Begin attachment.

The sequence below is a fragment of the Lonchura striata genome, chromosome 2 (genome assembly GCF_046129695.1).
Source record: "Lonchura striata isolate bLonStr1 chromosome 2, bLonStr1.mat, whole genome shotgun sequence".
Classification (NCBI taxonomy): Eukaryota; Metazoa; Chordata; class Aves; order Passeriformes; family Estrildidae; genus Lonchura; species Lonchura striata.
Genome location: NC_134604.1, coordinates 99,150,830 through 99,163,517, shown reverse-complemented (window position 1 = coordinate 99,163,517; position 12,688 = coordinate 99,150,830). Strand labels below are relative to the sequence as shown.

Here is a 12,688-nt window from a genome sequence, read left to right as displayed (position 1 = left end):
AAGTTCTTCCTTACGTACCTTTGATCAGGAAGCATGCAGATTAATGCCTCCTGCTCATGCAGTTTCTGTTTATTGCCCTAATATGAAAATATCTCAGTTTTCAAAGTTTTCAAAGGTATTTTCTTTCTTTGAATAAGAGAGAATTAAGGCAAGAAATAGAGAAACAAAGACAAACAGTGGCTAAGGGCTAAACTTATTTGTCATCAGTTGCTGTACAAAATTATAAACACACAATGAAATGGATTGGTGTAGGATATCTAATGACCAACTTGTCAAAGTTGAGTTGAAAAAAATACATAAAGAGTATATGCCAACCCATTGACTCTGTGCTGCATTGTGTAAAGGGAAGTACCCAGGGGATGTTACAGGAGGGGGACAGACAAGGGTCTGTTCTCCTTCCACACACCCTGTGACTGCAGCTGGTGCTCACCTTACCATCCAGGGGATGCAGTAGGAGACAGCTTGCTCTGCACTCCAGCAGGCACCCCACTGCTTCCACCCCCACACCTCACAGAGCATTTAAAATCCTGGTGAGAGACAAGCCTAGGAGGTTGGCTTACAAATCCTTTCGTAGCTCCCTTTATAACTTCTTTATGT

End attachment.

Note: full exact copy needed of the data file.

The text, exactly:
The sequence below is a fragment of the Lonchura striata genome, chromosome 2 (genome assembly GCF_046129695.1).
Source record: "Lonchura striata isolate bLonStr1 chromosome 2, bLonStr1.mat, whole genome shotgun sequence".
Classification (NCBI taxonomy): Eukaryota; Metazoa; Chordata; class Aves; order Passeriformes; family Estrildidae; genus Lonchura; species Lonchura striata.
Genome location: NC_134604.1, coordinates 99,150,830 through 99,163,517, shown reverse-complemented (window position 1 = coordinate 99,163,517; position 12,688 = coordinate 99,150,830). Strand labels below are relative to the sequence as shown.

Here is a 12,688-nt window from a genome sequence, read left to right as displayed (position 1 = left end):
AAGTTCTTCCTTACGTACCTTTGATCAGGAAGCATGCAGATTAATGCCTCCTGCTCATGCAGTTTCTGTTTATTGCCCTAATATGAAAATATCTCAGTTTTCAAAGTTTTCAAAGGTATTTTCTTTCTTTGAATAAGAGAGAATTAAGGCAAGAAATAGAGAAACAAAGACAAACAGTGGCTAAGGGCTAAACTTATTTGTCATCAGTTGCTGTACAAAATTATAAACACACAATGAAATGGATTGGTGTAGGATATCTAATGACCAACTTGTCAAAGTTGAGTTGAAAAAAATACATAAAGAGTATATGCCAACCCATTGACTCTGTGCTGCATTGTGTAAAGGGAAGTACCCAGGGGATGTTACAGGAGGGGGACAGACAAGGGTCTGTTCTCCTTCCACACACCCTGTGACTGCAGCTGGTGCTCACCTTACCATCCAGGGGATGCAGTAGGAGACAGCTTGCTCTGCACTCCAGCAGGCACCCCACTGCTTCCACCCCCACACCTCACAGAGCATTTAAAATCCTGGTGAGAGACAAGCCTAGGAGGTTGGCTTACAAATCCTTTCGTAGCTCCCTTTATAACTTCTTTATGT